Background: Physical activity energy expenditure (EE) is an important determinant of health, and epidemiologists have used various methods, such as physical activity and energy intake recalls and records, to estimate energy cost. However, most epidemiologic studies have not validated these methods against the doubly labeled water (DLW) technique for measuring EE. Objective: The aim was to compare EE estimated by 4 physical activity questionnaires with that obtained with the DLW technique in free-living postmenopausal women. Design: We measured EE in kcal/d using the DLW method, the Harvard Alumni questionnaire, the Five City Project questionnaire, the Cross-Cultural Activity Participation Study (CAPS) Four Week Activity Recall, and the CAPS Typical Week Activity Survey in 65 healthy postmenopausal women. Results: Compared with DLW, the Harvard Alumni questionnaire, the Five City Project questionnaire, and the CAPS Four Week Activity Recall overestimated (P < 0.05) daily EE by 62%, 16%, and 11%, respectively, whereas the CAPS Typical Week Activity Recall underestimated (P < 0.05) EE by 31%. Both the Harvard Alumni and Five City Project questionnaires overestimated EE in obese and overweight women. Conclusions: When using 3 of the 4 questionnaire methods, postmenopausal women overestimated EEs. Of all women, obese women overestimated daily EE the most.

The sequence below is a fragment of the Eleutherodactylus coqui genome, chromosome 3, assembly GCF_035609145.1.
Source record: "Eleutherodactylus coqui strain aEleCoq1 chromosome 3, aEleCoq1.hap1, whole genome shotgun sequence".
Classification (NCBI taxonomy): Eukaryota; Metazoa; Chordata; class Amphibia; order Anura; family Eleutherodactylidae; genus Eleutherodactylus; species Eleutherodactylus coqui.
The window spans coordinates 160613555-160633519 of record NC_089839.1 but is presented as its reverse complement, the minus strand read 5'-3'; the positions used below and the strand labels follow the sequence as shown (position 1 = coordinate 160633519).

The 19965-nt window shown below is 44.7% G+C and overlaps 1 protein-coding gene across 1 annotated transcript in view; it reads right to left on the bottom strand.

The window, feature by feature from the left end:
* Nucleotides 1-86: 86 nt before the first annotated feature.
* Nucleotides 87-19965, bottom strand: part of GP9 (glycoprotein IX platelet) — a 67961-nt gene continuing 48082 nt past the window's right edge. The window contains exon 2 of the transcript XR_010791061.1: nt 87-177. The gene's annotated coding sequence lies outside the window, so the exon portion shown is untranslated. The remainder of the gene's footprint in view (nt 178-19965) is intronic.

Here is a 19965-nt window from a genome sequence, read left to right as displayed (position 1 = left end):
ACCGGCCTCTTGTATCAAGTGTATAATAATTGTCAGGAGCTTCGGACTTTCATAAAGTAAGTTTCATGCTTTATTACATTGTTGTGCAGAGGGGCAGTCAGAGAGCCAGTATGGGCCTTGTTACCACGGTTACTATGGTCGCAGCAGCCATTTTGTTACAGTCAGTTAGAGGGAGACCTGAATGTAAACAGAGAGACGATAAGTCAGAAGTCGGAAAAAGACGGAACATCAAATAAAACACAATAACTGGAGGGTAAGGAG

All Science Journal Classification (ASJC) codes
- Medicine (miscellaneous)
- Nutrition and Dietetics